Welcome to the 2019-2020 academic year! I hope that you were able to enjoy the summer months, whether you were off on vacation or teaching in the summer session. This year promises to be a very interesting one. In mid-July, I was part of the Quebec delegation to the Canadian Teachers' Federation's Annual General Meeting. I was very fortunate to be present as our former President and current QPAT President Heidi Yetman interviewed both Prime Minister Justin Trudeau and leader of the NDP Jagmeet Singh. (You can listen to the interviews and ). Well done Heidi!
As a classroom teacher, I never really understood why CTF existed, given that education is a provincial responsibility. In taking part in these meetings, and in the discussions I had with delegates from other provinces, one thing became clear: education ministers across the country are clearly reading the same playbook and are speaking with each other, and it is therefore important that we as teachers coordinate ourselves too. Many of the same issues that we face in Quebec are present elsewhere, and we are seeing significant restructuring of education ministries nationwide. It is important that we stand together and make our voices heard.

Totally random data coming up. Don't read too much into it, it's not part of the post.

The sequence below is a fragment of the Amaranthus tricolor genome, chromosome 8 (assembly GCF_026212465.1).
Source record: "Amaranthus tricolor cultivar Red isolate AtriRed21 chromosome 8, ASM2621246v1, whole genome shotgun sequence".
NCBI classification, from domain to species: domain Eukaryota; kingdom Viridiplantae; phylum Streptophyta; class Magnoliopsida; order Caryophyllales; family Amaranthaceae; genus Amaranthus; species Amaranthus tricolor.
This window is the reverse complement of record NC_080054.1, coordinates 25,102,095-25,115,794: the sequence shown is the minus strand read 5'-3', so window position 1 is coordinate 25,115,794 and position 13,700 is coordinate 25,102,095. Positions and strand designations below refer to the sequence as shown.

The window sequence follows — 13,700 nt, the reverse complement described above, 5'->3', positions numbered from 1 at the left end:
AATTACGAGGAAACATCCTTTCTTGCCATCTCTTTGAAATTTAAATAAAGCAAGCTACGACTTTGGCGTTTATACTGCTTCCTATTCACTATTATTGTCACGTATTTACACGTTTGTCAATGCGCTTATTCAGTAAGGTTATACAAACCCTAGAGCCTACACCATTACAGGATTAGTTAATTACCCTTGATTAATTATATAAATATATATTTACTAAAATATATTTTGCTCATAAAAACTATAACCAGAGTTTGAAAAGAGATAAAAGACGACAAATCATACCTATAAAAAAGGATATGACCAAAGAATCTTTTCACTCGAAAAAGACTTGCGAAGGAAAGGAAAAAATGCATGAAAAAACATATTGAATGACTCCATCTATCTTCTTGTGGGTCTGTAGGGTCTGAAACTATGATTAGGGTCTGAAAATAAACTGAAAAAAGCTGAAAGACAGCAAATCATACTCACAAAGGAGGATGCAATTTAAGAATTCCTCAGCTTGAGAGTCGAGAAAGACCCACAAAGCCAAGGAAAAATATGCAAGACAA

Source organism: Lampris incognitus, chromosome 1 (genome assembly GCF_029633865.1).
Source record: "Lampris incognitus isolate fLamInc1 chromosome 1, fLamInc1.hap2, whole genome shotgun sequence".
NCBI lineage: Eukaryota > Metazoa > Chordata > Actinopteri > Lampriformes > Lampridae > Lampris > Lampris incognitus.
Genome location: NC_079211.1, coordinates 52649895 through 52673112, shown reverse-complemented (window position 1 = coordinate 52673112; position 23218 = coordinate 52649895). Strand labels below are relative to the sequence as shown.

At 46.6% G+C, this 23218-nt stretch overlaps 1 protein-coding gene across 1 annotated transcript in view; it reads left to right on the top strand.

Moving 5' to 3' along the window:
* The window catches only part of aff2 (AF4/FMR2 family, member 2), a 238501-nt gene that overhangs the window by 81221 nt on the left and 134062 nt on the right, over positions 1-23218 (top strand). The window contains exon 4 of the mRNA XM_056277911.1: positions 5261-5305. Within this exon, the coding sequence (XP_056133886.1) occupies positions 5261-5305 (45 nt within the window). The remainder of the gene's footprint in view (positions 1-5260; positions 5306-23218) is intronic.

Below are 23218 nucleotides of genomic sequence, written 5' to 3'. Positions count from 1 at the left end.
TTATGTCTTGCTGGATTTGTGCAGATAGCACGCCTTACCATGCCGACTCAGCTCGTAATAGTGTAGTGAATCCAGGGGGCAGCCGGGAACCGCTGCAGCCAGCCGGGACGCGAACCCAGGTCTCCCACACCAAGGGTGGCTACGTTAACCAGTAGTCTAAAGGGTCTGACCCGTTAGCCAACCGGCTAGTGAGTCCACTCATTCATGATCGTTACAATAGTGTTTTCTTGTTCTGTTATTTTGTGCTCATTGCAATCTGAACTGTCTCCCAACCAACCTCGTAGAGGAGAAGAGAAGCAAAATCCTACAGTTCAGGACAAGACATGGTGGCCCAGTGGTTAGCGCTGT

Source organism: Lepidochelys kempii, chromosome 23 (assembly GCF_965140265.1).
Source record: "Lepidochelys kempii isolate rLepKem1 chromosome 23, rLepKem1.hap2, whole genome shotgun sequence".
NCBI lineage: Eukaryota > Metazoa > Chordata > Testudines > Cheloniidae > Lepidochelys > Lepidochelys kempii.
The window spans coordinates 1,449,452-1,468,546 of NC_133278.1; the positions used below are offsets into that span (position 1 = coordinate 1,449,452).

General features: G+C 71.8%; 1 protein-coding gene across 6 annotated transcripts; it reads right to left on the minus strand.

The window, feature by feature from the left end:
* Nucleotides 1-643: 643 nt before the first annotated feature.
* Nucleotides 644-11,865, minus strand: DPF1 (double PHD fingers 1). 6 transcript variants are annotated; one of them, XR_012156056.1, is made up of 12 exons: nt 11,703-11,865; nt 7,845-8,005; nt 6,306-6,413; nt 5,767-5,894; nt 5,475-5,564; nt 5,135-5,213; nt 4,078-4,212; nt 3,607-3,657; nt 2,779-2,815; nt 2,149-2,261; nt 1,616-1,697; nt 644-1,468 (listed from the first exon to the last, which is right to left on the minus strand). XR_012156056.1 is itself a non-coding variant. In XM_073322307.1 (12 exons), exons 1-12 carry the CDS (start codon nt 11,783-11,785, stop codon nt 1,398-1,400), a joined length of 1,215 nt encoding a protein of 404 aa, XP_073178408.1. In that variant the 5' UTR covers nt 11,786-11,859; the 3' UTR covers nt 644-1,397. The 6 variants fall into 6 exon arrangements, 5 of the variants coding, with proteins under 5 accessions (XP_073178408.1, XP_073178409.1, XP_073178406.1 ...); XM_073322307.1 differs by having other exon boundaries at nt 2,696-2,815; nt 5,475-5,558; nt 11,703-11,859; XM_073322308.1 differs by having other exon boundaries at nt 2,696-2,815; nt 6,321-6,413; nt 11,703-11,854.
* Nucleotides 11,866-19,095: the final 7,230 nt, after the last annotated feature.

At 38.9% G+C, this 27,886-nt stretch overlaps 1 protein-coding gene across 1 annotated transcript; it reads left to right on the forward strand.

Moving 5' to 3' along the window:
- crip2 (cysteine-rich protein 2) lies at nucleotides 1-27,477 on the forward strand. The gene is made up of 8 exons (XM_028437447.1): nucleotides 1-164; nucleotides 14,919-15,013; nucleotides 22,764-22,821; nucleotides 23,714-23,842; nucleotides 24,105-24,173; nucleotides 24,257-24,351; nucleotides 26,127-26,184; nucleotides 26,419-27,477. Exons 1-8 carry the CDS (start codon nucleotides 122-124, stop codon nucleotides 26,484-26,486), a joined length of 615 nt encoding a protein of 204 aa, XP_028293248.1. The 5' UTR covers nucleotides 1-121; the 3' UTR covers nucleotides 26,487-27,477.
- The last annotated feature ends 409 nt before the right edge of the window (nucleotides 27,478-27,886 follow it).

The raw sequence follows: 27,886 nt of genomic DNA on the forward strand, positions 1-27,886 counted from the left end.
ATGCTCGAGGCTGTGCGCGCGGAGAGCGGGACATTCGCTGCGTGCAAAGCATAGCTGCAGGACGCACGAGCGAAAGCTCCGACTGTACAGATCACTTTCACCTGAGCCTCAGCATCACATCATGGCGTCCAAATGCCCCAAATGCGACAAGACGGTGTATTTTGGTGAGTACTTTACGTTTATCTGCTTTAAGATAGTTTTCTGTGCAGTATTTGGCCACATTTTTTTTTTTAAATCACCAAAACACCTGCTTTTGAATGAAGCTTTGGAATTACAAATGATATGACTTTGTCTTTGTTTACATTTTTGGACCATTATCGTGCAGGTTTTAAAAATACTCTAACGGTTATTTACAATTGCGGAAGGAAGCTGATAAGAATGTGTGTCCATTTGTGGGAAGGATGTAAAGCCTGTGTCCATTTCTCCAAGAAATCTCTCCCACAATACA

Looking at Quebec, we are set to embark on another important round of negotiations with the government. We will be tabling our demands in October, with an expected response from the government in January. We have seen in the past months that this government is living up to its promise to make education a priority: we have seen rapid changes in our network in just a few months. We have seen the addition of mandatory afternoon recesses and the creation of more four-year-old kindergarten classes. We have seen restrictions as to who can become a teacher based on religious symbols in the midst of a teacher shortage. We have heard rumours of changes to school board governance (with a surprising announcement this week that these may apply differently to the English system). All in all, the provincial government has education on its mind, so our negotiations could not come at a more opportune time. It is now time to value teachers in a new way, in both our working conditions and in our salary demands. I will be calling on each and every one of you to stand strong as negotiations begin, so that the government hears our voices loud and clear.
What is most important of all, even as the political winds swirl around us, is to never forget why we are teachers: we play such a critical role as public educators. Every day, you make a significant contribution to the fabric of our society. Thank you for all that you do, and I wish you a very successful year!
Matt Wilson, PTU President